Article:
How to Boost Your Coloring Game with A Blending Pencil
This simple tool can totally transform your next work of art.
By Cher Kaufmann
Have you ever wondered what a blending pencil is and how it works? Well today you’re going to find out! Blending pencils are just like colored pencils, just without pigment. They do, however, have the same binding agents as your colored pencils, which means they work the same way. But they do have a different purpose — they’re a completely different tool!
In this example, I’m using three different colored pencils in the turquoise and green family. I’m going to show you how to use a blender pencil to blend these colors together.
As you can see, the blender pencil looks just like my colored pencils only you’ll notice it has no pigment, there’s no color inside of it. That’s on purpose because my blending pencil is not supposed to be adding color, it’s supposed to move color around the page.
As I begin to put my layers down, I’m just going to build up some color here as I would with any colored pencil project. I can use this layering technique with large pieces or small pieces. This is a really handy tool in learning how to crate soft layers. As with any piece where you want to blend a few different colors together, I’m going to begin to add my three colors to the page, overlapping a bit where the colors meet to begin to blend together my dark teal, to my mid green tone, to my light turquoise. If I work at this, I can get a really nice overlap with my pencils and they start to blend a bit on their own.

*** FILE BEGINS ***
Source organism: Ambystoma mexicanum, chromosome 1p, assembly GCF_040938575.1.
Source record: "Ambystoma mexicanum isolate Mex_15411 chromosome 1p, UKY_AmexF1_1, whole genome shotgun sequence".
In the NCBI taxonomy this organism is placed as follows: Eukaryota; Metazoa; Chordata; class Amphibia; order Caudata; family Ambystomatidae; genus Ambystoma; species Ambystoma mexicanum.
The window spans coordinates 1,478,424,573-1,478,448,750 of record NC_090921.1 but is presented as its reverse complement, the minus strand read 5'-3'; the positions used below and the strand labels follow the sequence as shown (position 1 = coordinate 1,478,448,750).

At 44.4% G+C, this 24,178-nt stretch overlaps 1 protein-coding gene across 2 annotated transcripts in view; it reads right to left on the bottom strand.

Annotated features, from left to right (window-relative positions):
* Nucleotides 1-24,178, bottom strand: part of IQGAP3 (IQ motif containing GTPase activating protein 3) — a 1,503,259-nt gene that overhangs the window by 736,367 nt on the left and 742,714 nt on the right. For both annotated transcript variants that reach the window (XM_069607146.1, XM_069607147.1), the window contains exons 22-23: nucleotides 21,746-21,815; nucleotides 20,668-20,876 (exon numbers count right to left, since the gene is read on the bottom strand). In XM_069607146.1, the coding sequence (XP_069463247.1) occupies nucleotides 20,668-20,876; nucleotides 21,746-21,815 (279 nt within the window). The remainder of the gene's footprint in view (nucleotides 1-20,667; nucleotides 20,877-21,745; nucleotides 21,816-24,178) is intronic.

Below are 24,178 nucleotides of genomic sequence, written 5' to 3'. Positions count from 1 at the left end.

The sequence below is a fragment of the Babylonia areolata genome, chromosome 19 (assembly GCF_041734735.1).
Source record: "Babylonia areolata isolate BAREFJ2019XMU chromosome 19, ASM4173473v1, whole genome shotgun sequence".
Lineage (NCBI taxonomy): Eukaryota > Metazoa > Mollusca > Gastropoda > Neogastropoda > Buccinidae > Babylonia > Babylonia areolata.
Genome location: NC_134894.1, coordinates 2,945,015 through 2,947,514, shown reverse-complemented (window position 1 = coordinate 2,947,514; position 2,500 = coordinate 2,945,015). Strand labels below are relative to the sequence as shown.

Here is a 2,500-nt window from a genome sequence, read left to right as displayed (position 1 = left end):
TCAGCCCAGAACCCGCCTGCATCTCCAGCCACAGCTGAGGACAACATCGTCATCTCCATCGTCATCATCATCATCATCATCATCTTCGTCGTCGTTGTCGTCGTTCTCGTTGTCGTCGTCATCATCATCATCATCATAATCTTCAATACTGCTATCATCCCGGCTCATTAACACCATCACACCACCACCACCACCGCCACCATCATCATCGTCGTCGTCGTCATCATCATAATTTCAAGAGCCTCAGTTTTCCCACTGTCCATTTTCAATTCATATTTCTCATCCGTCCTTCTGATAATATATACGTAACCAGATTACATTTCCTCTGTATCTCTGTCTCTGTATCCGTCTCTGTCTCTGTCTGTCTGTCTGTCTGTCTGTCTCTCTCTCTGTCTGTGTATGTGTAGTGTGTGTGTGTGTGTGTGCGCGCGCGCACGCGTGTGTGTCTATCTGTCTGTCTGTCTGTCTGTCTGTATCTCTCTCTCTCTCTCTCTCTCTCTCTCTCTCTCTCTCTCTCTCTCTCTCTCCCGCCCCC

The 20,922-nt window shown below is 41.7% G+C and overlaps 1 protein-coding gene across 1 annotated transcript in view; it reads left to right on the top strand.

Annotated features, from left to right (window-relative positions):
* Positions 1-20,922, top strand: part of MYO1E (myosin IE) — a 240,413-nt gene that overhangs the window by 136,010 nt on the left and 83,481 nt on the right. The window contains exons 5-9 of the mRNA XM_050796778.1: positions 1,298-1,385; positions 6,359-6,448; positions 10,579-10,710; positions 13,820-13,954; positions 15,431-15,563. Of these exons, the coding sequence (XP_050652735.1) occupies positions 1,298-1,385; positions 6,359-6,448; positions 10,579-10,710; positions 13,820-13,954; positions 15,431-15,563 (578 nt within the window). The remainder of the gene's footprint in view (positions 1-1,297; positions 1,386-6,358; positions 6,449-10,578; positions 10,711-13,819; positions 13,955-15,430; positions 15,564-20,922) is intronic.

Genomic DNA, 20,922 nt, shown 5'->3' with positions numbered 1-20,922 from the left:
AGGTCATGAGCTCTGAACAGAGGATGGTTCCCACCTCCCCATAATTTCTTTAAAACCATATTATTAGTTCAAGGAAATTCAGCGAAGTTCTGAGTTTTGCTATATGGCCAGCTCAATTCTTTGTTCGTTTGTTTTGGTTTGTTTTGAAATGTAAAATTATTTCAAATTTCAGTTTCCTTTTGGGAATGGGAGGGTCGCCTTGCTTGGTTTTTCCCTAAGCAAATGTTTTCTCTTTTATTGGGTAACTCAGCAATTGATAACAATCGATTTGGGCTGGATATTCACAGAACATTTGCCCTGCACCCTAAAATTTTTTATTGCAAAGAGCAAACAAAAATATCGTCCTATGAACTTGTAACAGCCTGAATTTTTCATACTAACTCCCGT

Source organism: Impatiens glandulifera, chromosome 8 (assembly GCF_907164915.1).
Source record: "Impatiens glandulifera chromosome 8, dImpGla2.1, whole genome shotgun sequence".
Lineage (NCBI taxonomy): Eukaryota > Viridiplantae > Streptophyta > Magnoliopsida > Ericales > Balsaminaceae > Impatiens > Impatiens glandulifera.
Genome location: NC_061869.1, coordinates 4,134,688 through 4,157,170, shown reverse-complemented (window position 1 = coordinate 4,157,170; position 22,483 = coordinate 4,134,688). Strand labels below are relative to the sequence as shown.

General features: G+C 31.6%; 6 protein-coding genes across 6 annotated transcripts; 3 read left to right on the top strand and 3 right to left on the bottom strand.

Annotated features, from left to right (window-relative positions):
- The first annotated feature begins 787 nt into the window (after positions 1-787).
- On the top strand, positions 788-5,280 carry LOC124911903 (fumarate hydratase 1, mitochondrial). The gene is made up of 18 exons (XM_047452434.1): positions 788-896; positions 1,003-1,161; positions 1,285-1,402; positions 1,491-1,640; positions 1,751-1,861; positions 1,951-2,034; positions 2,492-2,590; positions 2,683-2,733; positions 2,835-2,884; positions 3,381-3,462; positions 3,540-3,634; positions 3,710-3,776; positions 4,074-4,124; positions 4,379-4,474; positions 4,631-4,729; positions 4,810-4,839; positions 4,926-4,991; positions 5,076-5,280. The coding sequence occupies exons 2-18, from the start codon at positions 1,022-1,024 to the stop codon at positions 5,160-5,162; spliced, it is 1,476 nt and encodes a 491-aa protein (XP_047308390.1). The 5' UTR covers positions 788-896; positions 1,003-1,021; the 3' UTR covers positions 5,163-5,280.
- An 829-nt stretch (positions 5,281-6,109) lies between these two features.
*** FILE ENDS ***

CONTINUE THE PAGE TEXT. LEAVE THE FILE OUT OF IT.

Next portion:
I like to introduce my blending pencil when I feel like I’m at the place when I want the colors to move together more seamlessly. This is where the magic happens! I’m going to introduce the blending pencil using small circles, starting with the lightest color. You’ll notice that the blending pencil moves the pencil wax around the page, filling in the white spaces left from the tooth of the paper. As I keep working with the blending pencil, the pigments on the page begin to soften and blend.
I keep moving around the colored area in small circles so that I can begin to move the pigment in all directions, taking extra care to blend well where two colors meet and begin to overlap to help achieve that seamless transition of color. This technique adds a sort of richness to your colors because the binding agent in the blending pencil is the same as the wax in your colored pencils, so it really helps the pigment move really easily around the page.
Once I have the initial blending done, I can go back over those areas with longer strokes if I want to, just like I could if I was using only colored pencils. That said, you do want to be mindful of how your colors are moving on the page. You’ll notice using the blending pencil just enriches that color and it also moves them together better than some other techniques. For comparison, the small leaf at the bottom of the page was done with pencil by itself, and the two leaves above were done using a blending pencil just to show how rich in color it can be.
Isn’t that amazing how quickly and easily a blending pencil can help you smooth and combine your colors together? Now it’s your turn. Show us your blending pencil works of art on Facebook and Instagram with #MyPoshColoring!